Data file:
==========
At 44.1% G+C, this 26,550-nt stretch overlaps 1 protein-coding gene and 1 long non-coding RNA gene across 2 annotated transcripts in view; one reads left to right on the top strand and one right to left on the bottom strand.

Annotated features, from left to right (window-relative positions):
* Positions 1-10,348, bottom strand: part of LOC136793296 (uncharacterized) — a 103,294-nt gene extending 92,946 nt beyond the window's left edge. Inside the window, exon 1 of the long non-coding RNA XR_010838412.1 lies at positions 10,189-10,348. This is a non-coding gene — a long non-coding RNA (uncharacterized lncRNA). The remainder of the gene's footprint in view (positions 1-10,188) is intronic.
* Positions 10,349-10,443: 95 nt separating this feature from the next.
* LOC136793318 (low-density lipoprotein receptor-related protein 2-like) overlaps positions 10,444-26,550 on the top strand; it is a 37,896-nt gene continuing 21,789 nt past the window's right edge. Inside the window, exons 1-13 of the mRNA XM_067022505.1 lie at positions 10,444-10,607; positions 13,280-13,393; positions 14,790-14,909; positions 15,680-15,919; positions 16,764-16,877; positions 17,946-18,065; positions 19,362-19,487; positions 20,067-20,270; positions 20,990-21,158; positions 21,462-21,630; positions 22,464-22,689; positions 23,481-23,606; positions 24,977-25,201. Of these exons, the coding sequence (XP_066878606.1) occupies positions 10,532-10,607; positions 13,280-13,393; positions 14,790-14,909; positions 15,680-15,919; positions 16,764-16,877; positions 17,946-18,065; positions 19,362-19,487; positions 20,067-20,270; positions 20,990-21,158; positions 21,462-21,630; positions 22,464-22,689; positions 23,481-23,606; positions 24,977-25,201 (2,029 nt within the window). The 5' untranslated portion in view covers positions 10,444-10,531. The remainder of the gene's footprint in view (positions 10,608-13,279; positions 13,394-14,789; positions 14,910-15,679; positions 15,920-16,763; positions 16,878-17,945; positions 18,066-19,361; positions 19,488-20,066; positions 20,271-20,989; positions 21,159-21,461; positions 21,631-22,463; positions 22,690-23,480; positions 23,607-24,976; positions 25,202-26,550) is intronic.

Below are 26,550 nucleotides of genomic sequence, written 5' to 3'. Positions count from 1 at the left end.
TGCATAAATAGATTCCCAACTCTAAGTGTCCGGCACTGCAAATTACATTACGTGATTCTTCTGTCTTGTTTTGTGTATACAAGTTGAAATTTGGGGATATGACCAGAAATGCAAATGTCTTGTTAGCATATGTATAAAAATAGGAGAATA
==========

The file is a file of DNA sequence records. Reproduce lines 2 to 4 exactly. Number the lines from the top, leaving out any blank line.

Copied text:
Annotated features, from left to right (window-relative positions):
* Positions 1-10,348, bottom strand: part of LOC136793296 (uncharacterized) — a 103,294-nt gene extending 92,946 nt beyond the window's left edge. Inside the window, exon 1 of the long non-coding RNA XR_010838412.1 lies at positions 10,189-10,348. This is a non-coding gene — a long non-coding RNA (uncharacterized lncRNA). The remainder of the gene's footprint in view (positions 1-10,188) is intronic.
* Positions 10,349-10,443: 95 nt separating this feature from the next.